U.S. Housing Starts Are Surprisingly Strong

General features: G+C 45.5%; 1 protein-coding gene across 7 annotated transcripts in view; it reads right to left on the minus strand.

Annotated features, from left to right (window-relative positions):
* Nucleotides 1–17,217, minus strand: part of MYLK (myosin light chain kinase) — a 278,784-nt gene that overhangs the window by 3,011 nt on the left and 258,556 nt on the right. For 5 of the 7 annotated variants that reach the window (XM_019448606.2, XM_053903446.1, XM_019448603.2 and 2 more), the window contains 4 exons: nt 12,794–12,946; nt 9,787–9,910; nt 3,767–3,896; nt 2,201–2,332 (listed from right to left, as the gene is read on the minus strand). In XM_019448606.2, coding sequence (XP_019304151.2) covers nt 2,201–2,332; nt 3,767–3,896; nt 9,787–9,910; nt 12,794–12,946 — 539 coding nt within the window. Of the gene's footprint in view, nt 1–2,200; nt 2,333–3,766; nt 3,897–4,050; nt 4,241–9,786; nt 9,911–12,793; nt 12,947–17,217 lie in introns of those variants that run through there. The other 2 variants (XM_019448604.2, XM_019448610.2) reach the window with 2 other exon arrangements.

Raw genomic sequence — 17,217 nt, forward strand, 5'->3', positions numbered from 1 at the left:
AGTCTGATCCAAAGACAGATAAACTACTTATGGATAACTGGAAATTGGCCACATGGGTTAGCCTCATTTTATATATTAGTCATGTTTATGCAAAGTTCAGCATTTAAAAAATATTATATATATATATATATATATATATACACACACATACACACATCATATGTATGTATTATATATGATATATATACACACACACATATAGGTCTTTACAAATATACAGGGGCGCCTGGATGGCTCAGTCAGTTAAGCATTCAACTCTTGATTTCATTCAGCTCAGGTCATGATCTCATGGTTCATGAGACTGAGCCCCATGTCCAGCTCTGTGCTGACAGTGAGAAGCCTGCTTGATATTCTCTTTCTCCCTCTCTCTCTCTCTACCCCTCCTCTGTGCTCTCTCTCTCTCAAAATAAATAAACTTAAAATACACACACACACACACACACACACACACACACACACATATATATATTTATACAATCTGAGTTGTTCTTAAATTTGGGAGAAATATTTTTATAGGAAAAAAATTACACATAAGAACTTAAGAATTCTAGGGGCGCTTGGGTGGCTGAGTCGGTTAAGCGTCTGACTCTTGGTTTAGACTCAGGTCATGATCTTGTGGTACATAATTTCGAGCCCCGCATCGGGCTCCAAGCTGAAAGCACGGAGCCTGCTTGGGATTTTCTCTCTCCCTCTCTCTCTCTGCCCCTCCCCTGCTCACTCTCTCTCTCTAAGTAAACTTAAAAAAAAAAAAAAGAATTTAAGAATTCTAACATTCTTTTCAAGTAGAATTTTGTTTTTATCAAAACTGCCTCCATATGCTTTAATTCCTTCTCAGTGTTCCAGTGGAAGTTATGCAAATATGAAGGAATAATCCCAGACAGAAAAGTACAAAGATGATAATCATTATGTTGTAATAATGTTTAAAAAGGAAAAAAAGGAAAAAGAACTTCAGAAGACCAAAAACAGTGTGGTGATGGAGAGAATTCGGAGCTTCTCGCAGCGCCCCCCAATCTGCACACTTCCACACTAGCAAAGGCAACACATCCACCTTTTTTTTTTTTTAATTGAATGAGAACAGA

By John S. McClenahen Buoyed by continuingly low interest rates and what seems to be an improving U.S. labor market, U.S. housing starts for privately owned residences were at a seasonally adjusted annual rate of 1.960 million in October, the U.S. Commerce Department reported Nov. 19. The figure, the highest monthly number since January 1986, is 2.9% higher than the revised September figure of 1.905 million, 18.6% higher than the October 2002 rate of 1.653 million, and substantially higher than the 1.850 million rate economists generally expected. Starts for single-family homes alone were at an annual rate of 1.617 million in October, 5.7% higher than the September rate of 1.530 million. How long will housing stay strong? Building permits for privately owned housing in October suggest weakening is not imminent. They were at a seasonally adjusted annual rate of 1.973 million, 5.2% higher than the September rate of 1.875 million. Building permits for single-family homes were at an annual rate of 1.535 million in October, 3.2% higher than September's rate. "Low interest rates and an improving jobs picture should continue to support housing activity," says David A. Rosenberg, chief North American economist at Merrill Lynch & Co., New York. Nevertheless, the Housing Market Index of the Washington, D.C.-based National Association of Home Builders declined this month to 69 from 72 in October. "The implication is that home sales are ebbing slowly," says Maury Harris, chief U.S. economist at UBS Investment Research, New York. "Starts are likely to follow suit eventually, although [the] rise in October building permits suggests the fall-off may not be immediate."

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